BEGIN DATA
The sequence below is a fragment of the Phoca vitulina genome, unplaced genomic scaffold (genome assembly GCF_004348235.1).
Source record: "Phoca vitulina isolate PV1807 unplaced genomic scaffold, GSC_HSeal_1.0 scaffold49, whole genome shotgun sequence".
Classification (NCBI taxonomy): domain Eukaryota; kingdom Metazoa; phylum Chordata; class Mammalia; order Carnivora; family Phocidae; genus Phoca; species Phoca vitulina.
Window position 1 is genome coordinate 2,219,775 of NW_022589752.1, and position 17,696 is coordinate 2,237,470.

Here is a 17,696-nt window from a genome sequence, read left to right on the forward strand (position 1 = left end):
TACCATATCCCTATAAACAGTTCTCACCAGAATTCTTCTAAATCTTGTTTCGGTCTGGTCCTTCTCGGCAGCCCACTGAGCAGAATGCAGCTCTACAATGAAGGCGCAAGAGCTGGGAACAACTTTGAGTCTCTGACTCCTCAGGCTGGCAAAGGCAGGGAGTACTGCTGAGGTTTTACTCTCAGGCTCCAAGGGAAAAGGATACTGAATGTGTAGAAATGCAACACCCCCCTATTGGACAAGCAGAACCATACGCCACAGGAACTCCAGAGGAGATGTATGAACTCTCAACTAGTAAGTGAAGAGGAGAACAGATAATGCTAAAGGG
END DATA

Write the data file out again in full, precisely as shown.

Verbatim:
The sequence below is a fragment of the Phoca vitulina genome, unplaced genomic scaffold (genome assembly GCF_004348235.1).
Source record: "Phoca vitulina isolate PV1807 unplaced genomic scaffold, GSC_HSeal_1.0 scaffold49, whole genome shotgun sequence".
Classification (NCBI taxonomy): domain Eukaryota; kingdom Metazoa; phylum Chordata; class Mammalia; order Carnivora; family Phocidae; genus Phoca; species Phoca vitulina.
Window position 1 is genome coordinate 2,219,775 of NW_022589752.1, and position 17,696 is coordinate 2,237,470.

Here is a 17,696-nt window from a genome sequence, read left to right on the forward strand (position 1 = left end):
TACCATATCCCTATAAACAGTTCTCACCAGAATTCTTCTAAATCTTGTTTCGGTCTGGTCCTTCTCGGCAGCCCACTGAGCAGAATGCAGCTCTACAATGAAGGCGCAAGAGCTGGGAACAACTTTGAGTCTCTGACTCCTCAGGCTGGCAAAGGCAGGGAGTACTGCTGAGGTTTTACTCTCAGGCTCCAAGGGAAAAGGATACTGAATGTGTAGAAATGCAACACCCCCCTATTGGACAAGCAGAACCATACGCCACAGGAACTCCAGAGGAGATGTATGAACTCTCAACTAGTAAGTGAAGAGGAGAACAGATAATGCTAAAGGG